It's likely that most of us have experienced some incident in which we've had cybersecurity challenges through our computers or smartphones. Unfortunately, we're seeing more and more cases of criminals trying to compromise our personal information and finances, to name a few.
Local government is being affected, too. The city of Fort Wayne, Allen County and City Utilities are under continuous attack, and we're working together to face these threats.
Every moment our firewalls detect intrusion attempts, and our public-facing assets are probed for known security vulnerabilities on a constant basis. We're also seeing a barrage of phishing emails.
This is not unique; every organization faces this.
While we need software tools to defend against intrusion, we also need the agility to make crucial changes when required.
When new vulnerabilities emerge, we're in a race to patch the vulnerability before the criminals can develop an attack and target us.
For example, in March we were notified of a major new Microsoft email vulnerability and patch. We had to apply the fix before the inevitable attack was turned toward us.
Thorough examination of our systems and simplifying our operations are key to staying agile enough to be ahead of the threats.
To keep local government running through our various computer systems to provide services that businesses, residents and neighborhoods expect and need, we proactively address cybersecurity, facilities and equipment needs.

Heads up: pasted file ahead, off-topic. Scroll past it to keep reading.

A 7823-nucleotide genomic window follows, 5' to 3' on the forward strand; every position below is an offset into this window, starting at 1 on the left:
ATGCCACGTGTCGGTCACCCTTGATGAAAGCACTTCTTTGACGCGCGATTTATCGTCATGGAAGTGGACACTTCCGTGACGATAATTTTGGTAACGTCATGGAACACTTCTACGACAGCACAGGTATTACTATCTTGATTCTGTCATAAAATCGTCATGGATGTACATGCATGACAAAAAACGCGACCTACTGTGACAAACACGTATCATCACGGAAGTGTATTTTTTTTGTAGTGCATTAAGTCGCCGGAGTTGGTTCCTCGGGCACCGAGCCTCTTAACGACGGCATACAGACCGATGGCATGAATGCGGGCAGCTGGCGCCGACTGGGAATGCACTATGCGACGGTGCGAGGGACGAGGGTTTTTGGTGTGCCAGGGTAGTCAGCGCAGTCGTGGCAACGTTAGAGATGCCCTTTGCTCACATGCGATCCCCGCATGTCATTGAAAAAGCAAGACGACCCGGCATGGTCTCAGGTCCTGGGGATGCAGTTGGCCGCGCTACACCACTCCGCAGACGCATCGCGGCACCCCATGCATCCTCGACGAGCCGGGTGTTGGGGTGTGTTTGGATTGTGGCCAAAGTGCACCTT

You're probably familiar with ransomware as it's been in the news, but it's been a threat for years. And it's not the only worry. Locally, we have a data center that must be protected. And the creation of redundancies are becoming more important to cope with online and natural threats.
We also have to address aging equipment and our attitude toward it.
In local government it's in our culture to economize and make equipment last until it truly dies. In the early 1980s, I grabbed a particular old, used chair to be mine and fixed it over the years by replacing bolts and rewelding old joints. I used it for 30 more years until there wasn't enough metal left to weld.
Our culture and my role in the culture loved the chair and our ability to keep it going. We, and I, have to change that mindset.
Using chairs forever is one thing, but using network equipment is another. The world has changed, and stretching computer equipment past the end of its supported life is a false economy we can't afford.
We're making progress and are committed to ensuring we protect ourselves against attacks small and large. Recently, with the support of local elected leaders, we were able to fund a coming upgrade of software and servers and the installation of a new core network infrastructure. In the technology sector, these are vital assets that must be invested in.
You might not think about how crucial technology is for our community investments, quality of life, economic development opportunities, new jobs and public safety. It's why we must continue to be many steps ahead and proactive to protect Fort Wayne's resources and treasures.
Change can be time-consuming, expensive and uncomfortable. But failing to make these changes could be even more costly in dollars and lives.
It's my hope that residents and businesses stay as vigilant as possible with their technology use and personal information as city government works to be partners and good stewards of the resources taxpayers provide to us to help make Fort Wayne the best and most prepared community possible.
James Haley is chief information officer for the city of Fort Wayne.